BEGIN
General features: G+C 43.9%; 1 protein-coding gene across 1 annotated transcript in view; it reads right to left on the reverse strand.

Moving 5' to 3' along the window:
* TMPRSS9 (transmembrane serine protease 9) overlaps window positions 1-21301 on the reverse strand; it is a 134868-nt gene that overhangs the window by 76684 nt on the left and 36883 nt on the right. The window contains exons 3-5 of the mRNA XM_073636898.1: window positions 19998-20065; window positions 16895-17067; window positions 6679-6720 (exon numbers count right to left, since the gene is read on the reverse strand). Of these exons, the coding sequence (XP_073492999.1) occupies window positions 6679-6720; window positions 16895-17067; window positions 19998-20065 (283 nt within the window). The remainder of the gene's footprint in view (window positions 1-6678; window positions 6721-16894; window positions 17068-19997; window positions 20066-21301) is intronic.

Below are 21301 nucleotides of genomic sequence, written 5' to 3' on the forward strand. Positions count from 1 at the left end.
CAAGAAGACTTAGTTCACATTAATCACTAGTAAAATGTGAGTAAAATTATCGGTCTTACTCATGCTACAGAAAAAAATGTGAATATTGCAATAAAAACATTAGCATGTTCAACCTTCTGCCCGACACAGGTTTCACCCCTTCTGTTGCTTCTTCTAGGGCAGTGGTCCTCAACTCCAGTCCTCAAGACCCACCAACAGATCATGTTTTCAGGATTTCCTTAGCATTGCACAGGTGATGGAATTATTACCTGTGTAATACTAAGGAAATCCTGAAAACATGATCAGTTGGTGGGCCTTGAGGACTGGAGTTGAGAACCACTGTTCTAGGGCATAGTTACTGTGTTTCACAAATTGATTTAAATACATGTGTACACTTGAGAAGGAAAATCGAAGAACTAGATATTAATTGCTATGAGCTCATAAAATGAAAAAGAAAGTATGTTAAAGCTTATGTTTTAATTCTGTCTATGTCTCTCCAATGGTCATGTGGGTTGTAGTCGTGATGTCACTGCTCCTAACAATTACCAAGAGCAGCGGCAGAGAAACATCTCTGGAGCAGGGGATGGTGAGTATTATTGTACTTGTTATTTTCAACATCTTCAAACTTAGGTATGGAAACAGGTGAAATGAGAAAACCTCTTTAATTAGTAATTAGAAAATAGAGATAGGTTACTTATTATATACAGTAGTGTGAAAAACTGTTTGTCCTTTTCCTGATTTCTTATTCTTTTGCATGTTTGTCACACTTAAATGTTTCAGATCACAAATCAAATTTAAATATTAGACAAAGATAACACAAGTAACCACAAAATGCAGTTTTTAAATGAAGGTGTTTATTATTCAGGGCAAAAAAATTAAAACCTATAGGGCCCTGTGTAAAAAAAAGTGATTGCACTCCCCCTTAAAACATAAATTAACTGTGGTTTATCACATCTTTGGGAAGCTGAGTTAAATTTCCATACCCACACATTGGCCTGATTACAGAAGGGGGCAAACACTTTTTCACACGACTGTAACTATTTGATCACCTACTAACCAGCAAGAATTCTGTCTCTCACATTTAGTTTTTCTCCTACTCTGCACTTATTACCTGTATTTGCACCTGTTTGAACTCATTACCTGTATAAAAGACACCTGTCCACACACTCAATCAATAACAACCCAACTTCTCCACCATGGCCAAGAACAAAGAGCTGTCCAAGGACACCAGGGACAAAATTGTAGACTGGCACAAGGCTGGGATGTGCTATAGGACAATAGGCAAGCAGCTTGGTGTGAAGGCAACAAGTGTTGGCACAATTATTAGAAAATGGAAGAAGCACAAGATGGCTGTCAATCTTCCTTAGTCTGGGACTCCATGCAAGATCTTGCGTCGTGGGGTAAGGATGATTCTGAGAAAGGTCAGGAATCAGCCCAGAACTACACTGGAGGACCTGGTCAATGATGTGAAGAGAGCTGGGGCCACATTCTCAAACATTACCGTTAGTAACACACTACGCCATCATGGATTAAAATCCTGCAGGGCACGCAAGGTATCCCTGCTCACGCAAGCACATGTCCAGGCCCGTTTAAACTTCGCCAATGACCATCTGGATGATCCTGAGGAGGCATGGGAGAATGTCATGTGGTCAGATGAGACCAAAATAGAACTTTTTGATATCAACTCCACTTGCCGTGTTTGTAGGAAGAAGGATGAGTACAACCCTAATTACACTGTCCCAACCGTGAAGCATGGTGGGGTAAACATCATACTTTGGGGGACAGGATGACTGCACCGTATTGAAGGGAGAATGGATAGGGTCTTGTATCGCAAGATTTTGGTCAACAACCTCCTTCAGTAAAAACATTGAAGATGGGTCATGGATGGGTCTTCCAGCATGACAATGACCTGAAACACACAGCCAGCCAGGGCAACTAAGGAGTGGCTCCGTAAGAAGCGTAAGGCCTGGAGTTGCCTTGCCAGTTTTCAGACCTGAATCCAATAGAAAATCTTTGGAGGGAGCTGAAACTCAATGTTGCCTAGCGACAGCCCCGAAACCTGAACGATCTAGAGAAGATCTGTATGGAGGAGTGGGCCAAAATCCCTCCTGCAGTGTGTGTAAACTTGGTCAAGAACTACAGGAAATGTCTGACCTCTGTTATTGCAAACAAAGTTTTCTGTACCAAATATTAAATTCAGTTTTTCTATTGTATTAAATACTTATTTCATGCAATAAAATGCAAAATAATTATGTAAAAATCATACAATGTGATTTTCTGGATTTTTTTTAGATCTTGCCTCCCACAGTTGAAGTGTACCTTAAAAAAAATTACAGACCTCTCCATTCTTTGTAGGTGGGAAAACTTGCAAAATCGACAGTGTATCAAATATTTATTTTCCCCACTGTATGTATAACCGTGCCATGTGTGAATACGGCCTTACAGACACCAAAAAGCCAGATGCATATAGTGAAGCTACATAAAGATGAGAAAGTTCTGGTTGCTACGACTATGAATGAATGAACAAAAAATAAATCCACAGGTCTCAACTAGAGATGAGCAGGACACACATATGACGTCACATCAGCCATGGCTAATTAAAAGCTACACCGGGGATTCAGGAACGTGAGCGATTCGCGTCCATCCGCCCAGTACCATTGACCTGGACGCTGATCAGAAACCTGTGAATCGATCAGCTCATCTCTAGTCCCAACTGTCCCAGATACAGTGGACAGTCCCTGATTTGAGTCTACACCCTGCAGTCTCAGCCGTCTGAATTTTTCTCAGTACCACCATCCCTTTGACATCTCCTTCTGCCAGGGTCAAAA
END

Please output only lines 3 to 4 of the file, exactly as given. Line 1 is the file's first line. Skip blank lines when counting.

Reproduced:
* TMPRSS9 (transmembrane serine protease 9) overlaps window positions 1-21301 on the reverse strand; it is a 134868-nt gene that overhangs the window by 76684 nt on the left and 36883 nt on the right. The window contains exons 3-5 of the mRNA XM_073636898.1: window positions 19998-20065; window positions 16895-17067; window positions 6679-6720 (exon numbers count right to left, since the gene is read on the reverse strand). Of these exons, the coding sequence (XP_073492999.1) occupies window positions 6679-6720; window positions 16895-17067; window positions 19998-20065 (283 nt within the window). The remainder of the gene's footprint in view (window positions 1-6678; window positions 6721-16894; window positions 17068-19997; window positions 20066-21301) is intronic.

Below are 21301 nucleotides of genomic sequence, written 5' to 3' on the forward strand. Positions count from 1 at the left end.